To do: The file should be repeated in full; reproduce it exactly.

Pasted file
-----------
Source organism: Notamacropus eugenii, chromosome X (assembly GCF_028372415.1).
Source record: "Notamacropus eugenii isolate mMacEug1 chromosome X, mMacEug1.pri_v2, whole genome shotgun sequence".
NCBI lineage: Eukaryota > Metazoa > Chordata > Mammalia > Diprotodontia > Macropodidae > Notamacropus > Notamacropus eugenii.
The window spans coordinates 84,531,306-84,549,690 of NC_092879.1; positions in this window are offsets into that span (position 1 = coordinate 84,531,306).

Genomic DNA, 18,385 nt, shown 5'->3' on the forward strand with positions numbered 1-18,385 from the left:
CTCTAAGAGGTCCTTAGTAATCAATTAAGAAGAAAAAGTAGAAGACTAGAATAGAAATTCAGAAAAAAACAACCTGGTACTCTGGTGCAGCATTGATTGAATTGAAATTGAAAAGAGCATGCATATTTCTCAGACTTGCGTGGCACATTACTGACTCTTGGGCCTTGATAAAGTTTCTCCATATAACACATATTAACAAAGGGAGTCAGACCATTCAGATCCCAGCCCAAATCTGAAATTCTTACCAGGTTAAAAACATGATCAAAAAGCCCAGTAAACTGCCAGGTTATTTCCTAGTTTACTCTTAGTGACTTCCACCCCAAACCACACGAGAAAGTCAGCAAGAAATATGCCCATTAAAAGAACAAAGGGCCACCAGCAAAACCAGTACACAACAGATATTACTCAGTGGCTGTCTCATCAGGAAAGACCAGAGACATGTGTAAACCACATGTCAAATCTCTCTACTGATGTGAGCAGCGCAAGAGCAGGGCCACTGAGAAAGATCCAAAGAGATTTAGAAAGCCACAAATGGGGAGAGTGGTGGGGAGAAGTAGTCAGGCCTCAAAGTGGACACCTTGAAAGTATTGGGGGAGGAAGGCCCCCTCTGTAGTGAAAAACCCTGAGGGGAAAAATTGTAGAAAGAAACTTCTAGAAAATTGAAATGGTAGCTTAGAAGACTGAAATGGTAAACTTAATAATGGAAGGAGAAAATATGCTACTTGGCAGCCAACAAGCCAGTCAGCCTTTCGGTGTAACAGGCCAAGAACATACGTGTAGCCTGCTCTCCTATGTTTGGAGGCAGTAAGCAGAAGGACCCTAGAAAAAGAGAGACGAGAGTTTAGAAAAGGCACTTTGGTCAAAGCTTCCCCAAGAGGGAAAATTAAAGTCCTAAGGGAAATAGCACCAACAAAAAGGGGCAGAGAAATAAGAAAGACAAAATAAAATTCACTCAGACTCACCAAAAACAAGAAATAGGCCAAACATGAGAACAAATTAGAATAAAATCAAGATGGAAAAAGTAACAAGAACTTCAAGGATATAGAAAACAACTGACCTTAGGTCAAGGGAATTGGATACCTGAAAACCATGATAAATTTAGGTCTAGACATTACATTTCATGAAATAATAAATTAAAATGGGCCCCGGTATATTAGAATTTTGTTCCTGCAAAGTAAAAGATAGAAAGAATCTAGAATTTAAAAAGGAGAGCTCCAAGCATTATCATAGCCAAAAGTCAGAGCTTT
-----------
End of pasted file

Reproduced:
Source organism: Notamacropus eugenii, chromosome X (assembly GCF_028372415.1).
Source record: "Notamacropus eugenii isolate mMacEug1 chromosome X, mMacEug1.pri_v2, whole genome shotgun sequence".
NCBI lineage: Eukaryota > Metazoa > Chordata > Mammalia > Diprotodontia > Macropodidae > Notamacropus > Notamacropus eugenii.
The window spans coordinates 84,531,306-84,549,690 of NC_092879.1; positions in this window are offsets into that span (position 1 = coordinate 84,531,306).

Genomic DNA, 18,385 nt, shown 5'->3' on the forward strand with positions numbered 1-18,385 from the left:
CTCTAAGAGGTCCTTAGTAATCAATTAAGAAGAAAAAGTAGAAGACTAGAATAGAAATTCAGAAAAAAACAACCTGGTACTCTGGTGCAGCATTGATTGAATTGAAATTGAAAAGAGCATGCATATTTCTCAGACTTGCGTGGCACATTACTGACTCTTGGGCCTTGATAAAGTTTCTCCATATAACACATATTAACAAAGGGAGTCAGACCATTCAGATCCCAGCCCAAATCTGAAATTCTTACCAGGTTAAAAACATGATCAAAAAGCCCAGTAAACTGCCAGGTTATTTCCTAGTTTACTCTTAGTGACTTCCACCCCAAACCACACGAGAAAGTCAGCAAGAAATATGCCCATTAAAAGAACAAAGGGCCACCAGCAAAACCAGTACACAACAGATATTACTCAGTGGCTGTCTCATCAGGAAAGACCAGAGACATGTGTAAACCACATGTCAAATCTCTCTACTGATGTGAGCAGCGCAAGAGCAGGGCCACTGAGAAAGATCCAAAGAGATTTAGAAAGCCACAAATGGGGAGAGTGGTGGGGAGAAGTAGTCAGGCCTCAAAGTGGACACCTTGAAAGTATTGGGGGAGGAAGGCCCCCTCTGTAGTGAAAAACCCTGAGGGGAAAAATTGTAGAAAGAAACTTCTAGAAAATTGAAATGGTAGCTTAGAAGACTGAAATGGTAAACTTAATAATGGAAGGAGAAAATATGCTACTTGGCAGCCAACAAGCCAGTCAGCCTTTCGGTGTAACAGGCCAAGAACATACGTGTAGCCTGCTCTCCTATGTTTGGAGGCAGTAAGCAGAAGGACCCTAGAAAAAGAGAGACGAGAGTTTAGAAAAGGCACTTTGGTCAAAGCTTCCCCAAGAGGGAAAATTAAAGTCCTAAGGGAAATAGCACCAACAAAAAGGGGCAGAGAAATAAGAAAGACAAAATAAAATTCACTCAGACTCACCAAAAACAAGAAATAGGCCAAACATGAGAACAAATTAGAATAAAATCAAGATGGAAAAAGTAACAAGAACTTCAAGGATATAGAAAACAACTGACCTTAGGTCAAGGGAATTGGATACCTGAAAACCATGATAAATTTAGGTCTAGACATTACATTTCATGAAATAATAAATTAAAATGGGCCCCGGTATATTAGAATTTTGTTCCTGCAAAGTAAAAGATAGAAAGAATCTAGAATTTAAAAAGGAGAGCTCCAAGCATTATCATAGCCAAAAGTCAGAGCTTT